As an important aspect of the present invention, an internally threaded roller nut 74 (best illustrated in FIG. 4a) which is commercially available from SKF Component Systems Company of Bethlehem, Pa., is fixably mounted at the valve body 8 for receipt of the spline shaft 26, so that an axial or linear driving force (generated by the communication of a punch press with the thrust bearing assembly 6) can be translated into a rotary force by which to turn the tap 80. Roller nut 74 is keyed within an opening through valve body 8 to prevent rotation thereof. The roller nut 74 is characterized as a low friction, high torque device which is used in the present invention to replace the large size and complex gearing arrangement common to conventional tapping units and minimize the possibility that threads of the spline shaft 26 might be stripped under the high impact driving forces generated by the punch press. The threaded end (designated 28 in FIG. 3) of the spline shaft 26 rotates at very high speeds through the threaded interior of the roller nut 74, and the pistons 32 of valve body 8 move downwardly through cylinders 70 when an axially or linearly directed driving force is applied to bearing assembly 6. An end of the roller nut 74 projects outwardly and downwardly from valve body 8 for receipt within a corresponding opening in the transmission housing 10 to form a reliable means for aligning the valve body 8 with the transmission housing 10.
The valve body 8 and transmission housing 10 are connected to one another by a suitable number of socket head cap screws 76 which extend downwardly through a plurality of suitably aligned screwholes. An oil path (best shown in FIGS. 7 and 8) extends from the oil reservoir (12 in FIG. 8) to an oil spout 76 at the bottom of transmission housing 10. The oil spout 78 is located adjacent the tap 80 so that said tap can be lubricated and cooled.
Details of the transmission housing 10 are best explained while referring to FIGS. 5 and 6 of the drawings. In FIG. 5, the housing 10 is shown including a mounting flange 82 which is mated to the bottom of the valve body by means of the previously mentioned cap screws (76 in FIG. 4). Extending downwardly from mounting flange 82 is a hollow lead nut housing 84. As is also shown in FIG. 6, a spline nut 86 having an internal spline threaded body is attached to the head of a lead screw 88 by means of socket head cap screws 89. Lead screw 88 has an axially projecting lead screw shaft 90, a portion of which is threaded, so as to retain a lead nut 92 thereon. When in the assembled relationship, the spline nut 86 is located completely with the hollow interior of lead nut housing 84, and the lead nut 92 is located partially within and secured to lead nut housing 84 by a spaced array of socket head set screws 94. Moreover, the spline end 30 of the spline shaft (26 of FIG. 3) is received within the internally threaded spline body of spline nut 86 so that a rotational force imparted to said spline shaft can be transferred to said spline nut and to the lead screw 88 connected thereto. In this manner, and as will be explained in greater detail hereinafter, a rotation of spline nut 86 causes a corresponding rotation and linear advancement of the tap 80 via lead screw shaft 90.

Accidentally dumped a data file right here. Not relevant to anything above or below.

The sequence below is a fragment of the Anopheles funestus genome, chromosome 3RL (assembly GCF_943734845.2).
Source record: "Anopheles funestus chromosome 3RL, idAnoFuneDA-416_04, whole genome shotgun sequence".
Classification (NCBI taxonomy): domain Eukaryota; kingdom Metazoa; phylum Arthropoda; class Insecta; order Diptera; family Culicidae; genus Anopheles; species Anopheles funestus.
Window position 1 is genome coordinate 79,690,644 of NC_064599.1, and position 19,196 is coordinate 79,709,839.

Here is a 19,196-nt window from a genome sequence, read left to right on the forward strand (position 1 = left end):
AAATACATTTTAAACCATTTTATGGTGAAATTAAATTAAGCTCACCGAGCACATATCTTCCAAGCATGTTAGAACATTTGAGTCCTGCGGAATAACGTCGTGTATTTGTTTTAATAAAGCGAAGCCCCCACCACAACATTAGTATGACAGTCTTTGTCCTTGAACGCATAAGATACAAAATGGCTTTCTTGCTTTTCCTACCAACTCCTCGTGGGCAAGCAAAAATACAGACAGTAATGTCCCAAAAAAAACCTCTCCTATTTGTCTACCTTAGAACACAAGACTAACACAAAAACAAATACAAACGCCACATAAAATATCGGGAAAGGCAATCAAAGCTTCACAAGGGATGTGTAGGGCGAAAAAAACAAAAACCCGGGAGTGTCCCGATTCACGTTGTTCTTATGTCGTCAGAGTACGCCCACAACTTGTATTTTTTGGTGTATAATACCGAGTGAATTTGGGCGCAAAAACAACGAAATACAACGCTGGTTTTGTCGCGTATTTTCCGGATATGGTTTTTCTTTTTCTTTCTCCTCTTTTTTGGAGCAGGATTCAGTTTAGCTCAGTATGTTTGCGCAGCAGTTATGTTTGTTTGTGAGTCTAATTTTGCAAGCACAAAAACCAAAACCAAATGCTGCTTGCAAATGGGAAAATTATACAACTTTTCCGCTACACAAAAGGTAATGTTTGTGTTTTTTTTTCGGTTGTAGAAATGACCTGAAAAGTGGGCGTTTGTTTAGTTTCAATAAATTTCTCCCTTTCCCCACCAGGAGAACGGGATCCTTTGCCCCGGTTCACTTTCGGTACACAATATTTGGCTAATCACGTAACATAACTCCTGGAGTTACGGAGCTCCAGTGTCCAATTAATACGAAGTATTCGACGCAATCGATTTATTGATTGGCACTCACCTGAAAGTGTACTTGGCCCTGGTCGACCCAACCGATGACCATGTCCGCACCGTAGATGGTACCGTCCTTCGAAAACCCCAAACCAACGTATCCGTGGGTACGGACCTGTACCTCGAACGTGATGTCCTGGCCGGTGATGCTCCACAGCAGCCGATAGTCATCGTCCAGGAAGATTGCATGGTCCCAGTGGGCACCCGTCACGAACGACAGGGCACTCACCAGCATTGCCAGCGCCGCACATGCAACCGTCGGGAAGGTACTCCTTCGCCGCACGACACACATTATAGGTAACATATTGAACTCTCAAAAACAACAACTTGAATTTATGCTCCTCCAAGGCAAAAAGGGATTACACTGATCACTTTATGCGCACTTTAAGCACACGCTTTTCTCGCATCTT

The lead nut 92 is affixed to an oil pump body 96, and each of the lead nut and oil pump body are threaded onto the lead screw shaft 90 such that the lead nut 92 and oil pump body 96 are stationary relative to spline nut 86 and lead nut 92. The oil pump body 96 has a central opening and a series of axially extending passages formed therethrough. One of the passages 98 in oil pump body 96 is sized to receive therein an oil pump piston 100 so that an oil pump can be created to periodically squirt oil, under pressure, from the oil reservoir (12 of FIG. 1) to the oil spout 78 for lubricating and cooling the tap 80. Another passage 104 is sized to receive a check valve (designated 144 in FIG. 8) to control the flow of oil to oil pump 100. Other passages in oil pump body 96 are sized to accommodate a first set of screws 124 for connecting the pump body 96 to an adjacent spacer 106 and a second set of screws for connecting pump body 96 to lead nut housing 84. An opening in oil pump body 96 is also included to accommodate a check valve (designated 144 in FIG. 8). Located within the central opening of the oil pump body 96 to surround the lead screw shaft 90 is a linear/rotary bearing (designated 107 in FIG. 7). Interfaced with this linear/rotary bearing is a sleeve 108 and a quick disconnect collet 110 which releasably retains the tap 80.